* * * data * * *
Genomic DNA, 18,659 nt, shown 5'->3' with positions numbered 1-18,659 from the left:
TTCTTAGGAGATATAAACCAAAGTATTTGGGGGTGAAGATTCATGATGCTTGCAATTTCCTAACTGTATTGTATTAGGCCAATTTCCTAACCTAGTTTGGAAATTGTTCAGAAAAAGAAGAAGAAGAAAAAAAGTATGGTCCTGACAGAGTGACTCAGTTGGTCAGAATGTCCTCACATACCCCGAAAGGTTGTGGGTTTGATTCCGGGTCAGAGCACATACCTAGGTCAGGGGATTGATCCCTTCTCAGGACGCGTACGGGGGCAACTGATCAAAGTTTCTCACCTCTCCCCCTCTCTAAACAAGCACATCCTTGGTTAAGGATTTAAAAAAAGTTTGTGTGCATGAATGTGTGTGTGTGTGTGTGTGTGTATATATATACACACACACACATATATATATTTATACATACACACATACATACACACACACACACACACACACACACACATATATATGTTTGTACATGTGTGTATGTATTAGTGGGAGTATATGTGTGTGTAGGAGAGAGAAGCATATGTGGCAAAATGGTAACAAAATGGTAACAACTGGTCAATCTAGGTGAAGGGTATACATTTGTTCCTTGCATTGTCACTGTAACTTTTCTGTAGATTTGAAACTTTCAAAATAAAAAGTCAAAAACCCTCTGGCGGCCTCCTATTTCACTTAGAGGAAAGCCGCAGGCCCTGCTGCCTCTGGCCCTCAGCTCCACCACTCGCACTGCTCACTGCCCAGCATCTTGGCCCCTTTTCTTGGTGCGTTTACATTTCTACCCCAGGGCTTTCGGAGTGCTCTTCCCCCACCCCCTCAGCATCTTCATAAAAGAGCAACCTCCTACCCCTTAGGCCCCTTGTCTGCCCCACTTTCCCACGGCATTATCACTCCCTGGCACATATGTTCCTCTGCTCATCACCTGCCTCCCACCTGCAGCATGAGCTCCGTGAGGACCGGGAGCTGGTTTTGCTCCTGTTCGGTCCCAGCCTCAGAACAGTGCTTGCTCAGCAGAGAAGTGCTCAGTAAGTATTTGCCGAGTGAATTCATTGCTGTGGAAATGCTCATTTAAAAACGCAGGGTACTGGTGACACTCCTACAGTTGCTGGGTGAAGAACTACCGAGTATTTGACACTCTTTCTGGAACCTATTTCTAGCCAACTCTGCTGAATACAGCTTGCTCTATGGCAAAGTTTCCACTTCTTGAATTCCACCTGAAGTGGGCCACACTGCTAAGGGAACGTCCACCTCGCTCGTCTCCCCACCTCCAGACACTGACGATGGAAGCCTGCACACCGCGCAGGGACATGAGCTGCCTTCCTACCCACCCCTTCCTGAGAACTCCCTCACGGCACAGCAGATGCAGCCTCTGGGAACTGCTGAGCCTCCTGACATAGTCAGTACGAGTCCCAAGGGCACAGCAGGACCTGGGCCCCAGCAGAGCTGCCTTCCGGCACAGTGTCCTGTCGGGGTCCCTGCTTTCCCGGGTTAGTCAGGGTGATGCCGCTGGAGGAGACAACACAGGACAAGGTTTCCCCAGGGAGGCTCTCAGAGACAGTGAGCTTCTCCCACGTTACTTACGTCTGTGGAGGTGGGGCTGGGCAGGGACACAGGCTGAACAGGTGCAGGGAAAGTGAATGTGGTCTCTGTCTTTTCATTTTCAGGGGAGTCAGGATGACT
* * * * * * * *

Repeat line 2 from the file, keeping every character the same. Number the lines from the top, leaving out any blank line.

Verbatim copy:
TTCTTAGGAGATATAAACCAAAGTATTTGGGGGTGAAGATTCATGATGCTTGCAATTTCCTAACTGTATTGTATTAGGCCAATTTCCTAACCTAGTTTGGAAATTGTTCAGAAAAAGAAGAAGAAGAAAAAAAGTATGGTCCTGACAGAGTGACTCAGTTGGTCAGAATGTCCTCACATACCCCGAAAGGTTGTGGGTTTGATTCCGGGTCAGAGCACATACCTAGGTCAGGGGATTGATCCCTTCTCAGGACGCGTACGGGGGCAACTGATCAAAGTTTCTCACCTCTCCCCCTCTCTAAACAAGCACATCCTTGGTTAAGGATTTAAAAAAAGTTTGTGTGCATGAATGTGTGTGTGTGTGTGTGTGTGTATATATATACACACACACACATATATATATTTATACATACACACATACATACACACACACACACACACACACACACACATATATATGTTTGTACATGTGTGTATGTATTAGTGGGAGTATATGTGTGTGTAGGAGAGAGAAGCATATGTGGCAAAATGGTAACAAAATGGTAACAACTGGTCAATCTAGGTGAAGGGTATACATTTGTTCCTTGCATTGTCACTGTAACTTTTCTGTAGATTTGAAACTTTCAAAATAAAAAGTCAAAAACCCTCTGGCGGCCTCCTATTTCACTTAGAGGAAAGCCGCAGGCCCTGCTGCCTCTGGCCCTCAGCTCCACCACTCGCACTGCTCACTGCCCAGCATCTTGGCCCCTTTTCTTGGTGCGTTTACATTTCTACCCCAGGGCTTTCGGAGTGCTCTTCCCCCACCCCCTCAGCATCTTCATAAAAGAGCAACCTCCTACCCCTTAGGCCCCTTGTCTGCCCCACTTTCCCACGGCATTATCACTCCCTGGCACATATGTTCCTCTGCTCATCACCTGCCTCCCACCTGCAGCATGAGCTCCGTGAGGACCGGGAGCTGGTTTTGCTCCTGTTCGGTCCCAGCCTCAGAACAGTGCTTGCTCAGCAGAGAAGTGCTCAGTAAGTATTTGCCGAGTGAATTCATTGCTGTGGAAATGCTCATTTAAAAACGCAGGGTACTGGTGACACTCCTACAGTTGCTGGGTGAAGAACTACCGAGTATTTGACACTCTTTCTGGAACCTATTTCTAGCCAACTCTGCTGAATACAGCTTGCTCTATGGCAAAGTTTCCACTTCTTGAATTCCACCTGAAGTGGGCCACACTGCTAAGGGAACGTCCACCTCGCTCGTCTCCCCACCTCCAGACACTGACGATGGAAGCCTGCACACCGCGCAGGGACATGAGCTGCCTTCCTACCCACCCCTTCCTGAGAACTCCCTCACGGCACAGCAGATGCAGCCTCTGGGAACTGCTGAGCCTCCTGACATAGTCAGTACGAGTCCCAAGGGCACAGCAGGACCTGGGCCCCAGCAGAGCTGCCTTCCGGCACAGTGTCCTGTCGGGGTCCCTGCTTTCCCGGGTTAGTCAGGGTGATGCCGCTGGAGGAGACAACACAGGACAAGGTTTCCCCAGGGAGGCTCTCAGAGACAGTGAGCTTCTCCCACGTTACTTACGTCTGTGGAGGTGGGGCTGGGCAGGGACACAGGCTGAACAGGTGCAGGGAAAGTGAATGTGGTCTCTGTCTTTTCATTTTCAGGGGAGTCAGGATGACT